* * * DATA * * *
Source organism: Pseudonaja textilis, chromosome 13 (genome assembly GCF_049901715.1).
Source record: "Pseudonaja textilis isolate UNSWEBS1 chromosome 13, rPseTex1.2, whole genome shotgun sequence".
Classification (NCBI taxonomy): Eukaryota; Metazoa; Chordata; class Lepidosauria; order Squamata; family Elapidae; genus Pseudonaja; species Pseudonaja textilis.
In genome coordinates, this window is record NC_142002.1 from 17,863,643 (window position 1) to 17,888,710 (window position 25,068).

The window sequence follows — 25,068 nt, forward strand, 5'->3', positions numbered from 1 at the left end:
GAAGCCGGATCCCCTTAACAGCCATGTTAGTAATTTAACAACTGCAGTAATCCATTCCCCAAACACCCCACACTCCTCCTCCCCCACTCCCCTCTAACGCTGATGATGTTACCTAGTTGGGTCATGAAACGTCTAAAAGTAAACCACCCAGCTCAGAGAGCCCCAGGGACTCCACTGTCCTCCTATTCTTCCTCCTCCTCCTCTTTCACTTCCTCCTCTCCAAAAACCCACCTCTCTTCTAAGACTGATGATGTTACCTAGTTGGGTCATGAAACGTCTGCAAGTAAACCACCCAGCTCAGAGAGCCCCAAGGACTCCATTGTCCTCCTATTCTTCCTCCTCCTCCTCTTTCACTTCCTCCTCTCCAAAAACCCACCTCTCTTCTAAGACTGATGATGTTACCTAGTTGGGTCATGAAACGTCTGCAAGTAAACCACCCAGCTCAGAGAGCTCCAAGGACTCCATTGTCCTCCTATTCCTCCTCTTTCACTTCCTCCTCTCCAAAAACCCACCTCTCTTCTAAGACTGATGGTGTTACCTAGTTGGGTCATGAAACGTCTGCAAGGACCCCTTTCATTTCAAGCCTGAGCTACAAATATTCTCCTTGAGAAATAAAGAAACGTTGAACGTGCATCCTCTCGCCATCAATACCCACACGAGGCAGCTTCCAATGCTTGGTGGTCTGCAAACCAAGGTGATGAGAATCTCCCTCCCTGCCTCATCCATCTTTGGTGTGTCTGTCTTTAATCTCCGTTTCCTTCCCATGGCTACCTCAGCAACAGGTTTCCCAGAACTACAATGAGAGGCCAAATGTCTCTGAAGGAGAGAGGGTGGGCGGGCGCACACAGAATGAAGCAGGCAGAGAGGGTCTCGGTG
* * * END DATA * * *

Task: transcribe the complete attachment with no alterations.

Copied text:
Source organism: Pseudonaja textilis, chromosome 13 (genome assembly GCF_049901715.1).
Source record: "Pseudonaja textilis isolate UNSWEBS1 chromosome 13, rPseTex1.2, whole genome shotgun sequence".
Classification (NCBI taxonomy): Eukaryota; Metazoa; Chordata; class Lepidosauria; order Squamata; family Elapidae; genus Pseudonaja; species Pseudonaja textilis.
In genome coordinates, this window is record NC_142002.1 from 17,863,643 (window position 1) to 17,888,710 (window position 25,068).

The window sequence follows — 25,068 nt, forward strand, 5'->3', positions numbered from 1 at the left end:
GAAGCCGGATCCCCTTAACAGCCATGTTAGTAATTTAACAACTGCAGTAATCCATTCCCCAAACACCCCACACTCCTCCTCCCCCACTCCCCTCTAACGCTGATGATGTTACCTAGTTGGGTCATGAAACGTCTAAAAGTAAACCACCCAGCTCAGAGAGCCCCAGGGACTCCACTGTCCTCCTATTCTTCCTCCTCCTCCTCTTTCACTTCCTCCTCTCCAAAAACCCACCTCTCTTCTAAGACTGATGATGTTACCTAGTTGGGTCATGAAACGTCTGCAAGTAAACCACCCAGCTCAGAGAGCCCCAAGGACTCCATTGTCCTCCTATTCTTCCTCCTCCTCCTCTTTCACTTCCTCCTCTCCAAAAACCCACCTCTCTTCTAAGACTGATGATGTTACCTAGTTGGGTCATGAAACGTCTGCAAGTAAACCACCCAGCTCAGAGAGCTCCAAGGACTCCATTGTCCTCCTATTCCTCCTCTTTCACTTCCTCCTCTCCAAAAACCCACCTCTCTTCTAAGACTGATGGTGTTACCTAGTTGGGTCATGAAACGTCTGCAAGGACCCCTTTCATTTCAAGCCTGAGCTACAAATATTCTCCTTGAGAAATAAAGAAACGTTGAACGTGCATCCTCTCGCCATCAATACCCACACGAGGCAGCTTCCAATGCTTGGTGGTCTGCAAACCAAGGTGATGAGAATCTCCCTCCCTGCCTCATCCATCTTTGGTGTGTCTGTCTTTAATCTCCGTTTCCTTCCCATGGCTACCTCAGCAACAGGTTTCCCAGAACTACAATGAGAGGCCAAATGTCTCTGAAGGAGAGAGGGTGGGCGGGCGCACACAGAATGAAGCAGGCAGAGAGGGTCTCGGTG